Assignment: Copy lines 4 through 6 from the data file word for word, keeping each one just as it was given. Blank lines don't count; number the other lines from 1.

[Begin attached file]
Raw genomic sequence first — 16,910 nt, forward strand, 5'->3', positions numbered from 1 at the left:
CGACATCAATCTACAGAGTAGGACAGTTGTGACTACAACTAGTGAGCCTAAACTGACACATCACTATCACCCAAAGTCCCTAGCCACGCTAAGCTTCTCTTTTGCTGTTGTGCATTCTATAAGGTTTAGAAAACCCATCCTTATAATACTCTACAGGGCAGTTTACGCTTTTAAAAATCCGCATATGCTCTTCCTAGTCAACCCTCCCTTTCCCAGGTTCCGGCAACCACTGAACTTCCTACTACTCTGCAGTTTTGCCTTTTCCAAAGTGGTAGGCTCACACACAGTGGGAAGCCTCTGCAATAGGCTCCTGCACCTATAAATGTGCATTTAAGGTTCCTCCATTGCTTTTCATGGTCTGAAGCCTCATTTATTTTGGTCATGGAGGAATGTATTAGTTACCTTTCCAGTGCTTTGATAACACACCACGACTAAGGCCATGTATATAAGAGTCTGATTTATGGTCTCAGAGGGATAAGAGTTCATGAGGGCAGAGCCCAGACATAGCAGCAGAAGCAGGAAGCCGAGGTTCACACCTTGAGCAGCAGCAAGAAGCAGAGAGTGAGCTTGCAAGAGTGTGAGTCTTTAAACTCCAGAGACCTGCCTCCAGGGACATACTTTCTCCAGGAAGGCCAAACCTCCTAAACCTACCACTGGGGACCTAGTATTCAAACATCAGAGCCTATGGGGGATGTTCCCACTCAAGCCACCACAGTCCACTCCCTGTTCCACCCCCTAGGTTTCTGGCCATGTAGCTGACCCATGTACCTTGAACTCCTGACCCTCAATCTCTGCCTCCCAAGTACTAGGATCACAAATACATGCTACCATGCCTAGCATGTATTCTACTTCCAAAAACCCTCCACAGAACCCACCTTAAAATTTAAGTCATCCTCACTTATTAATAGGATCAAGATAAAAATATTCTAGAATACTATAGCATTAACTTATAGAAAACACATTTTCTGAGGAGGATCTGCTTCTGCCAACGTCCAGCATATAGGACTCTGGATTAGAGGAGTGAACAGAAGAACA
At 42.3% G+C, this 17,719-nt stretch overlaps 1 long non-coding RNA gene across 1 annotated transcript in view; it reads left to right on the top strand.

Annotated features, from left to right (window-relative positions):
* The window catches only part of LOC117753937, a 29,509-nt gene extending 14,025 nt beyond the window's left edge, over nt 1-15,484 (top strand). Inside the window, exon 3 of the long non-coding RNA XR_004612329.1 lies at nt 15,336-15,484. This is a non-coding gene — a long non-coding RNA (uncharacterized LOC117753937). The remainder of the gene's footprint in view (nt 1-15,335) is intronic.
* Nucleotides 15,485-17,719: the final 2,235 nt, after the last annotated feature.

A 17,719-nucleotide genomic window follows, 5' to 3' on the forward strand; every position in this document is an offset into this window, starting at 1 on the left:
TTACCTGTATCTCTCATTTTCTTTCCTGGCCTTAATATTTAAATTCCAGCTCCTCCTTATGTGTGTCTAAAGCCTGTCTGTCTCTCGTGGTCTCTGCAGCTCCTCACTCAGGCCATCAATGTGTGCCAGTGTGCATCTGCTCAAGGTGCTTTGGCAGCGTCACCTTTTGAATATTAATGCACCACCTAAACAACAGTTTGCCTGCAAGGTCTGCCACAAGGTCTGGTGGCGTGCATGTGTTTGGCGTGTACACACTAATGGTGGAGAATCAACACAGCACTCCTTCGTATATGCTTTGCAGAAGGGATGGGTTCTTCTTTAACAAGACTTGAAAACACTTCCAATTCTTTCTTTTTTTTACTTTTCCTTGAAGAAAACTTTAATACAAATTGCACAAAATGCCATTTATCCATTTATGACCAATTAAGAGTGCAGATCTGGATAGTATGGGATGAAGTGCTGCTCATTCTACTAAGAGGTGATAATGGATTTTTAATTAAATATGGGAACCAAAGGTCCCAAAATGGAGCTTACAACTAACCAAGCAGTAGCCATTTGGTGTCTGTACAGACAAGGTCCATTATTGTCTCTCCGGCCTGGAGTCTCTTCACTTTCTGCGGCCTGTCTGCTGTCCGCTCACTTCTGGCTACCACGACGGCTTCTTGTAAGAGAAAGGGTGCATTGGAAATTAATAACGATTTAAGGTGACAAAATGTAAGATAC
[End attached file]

Annotated features, from left to right (window-relative positions):
* The window catches only part of LOC117753937, a 29,509-nt gene extending 14,025 nt beyond the window's left edge, over nt 1-15,484 (top strand). Inside the window, exon 3 of the long non-coding RNA XR_004612329.1 lies at nt 15,336-15,484. This is a non-coding gene — a long non-coding RNA (uncharacterized LOC117753937). The remainder of the gene's footprint in view (nt 1-15,335) is intronic.
* Nucleotides 15,485-17,719: the final 2,235 nt, after the last annotated feature.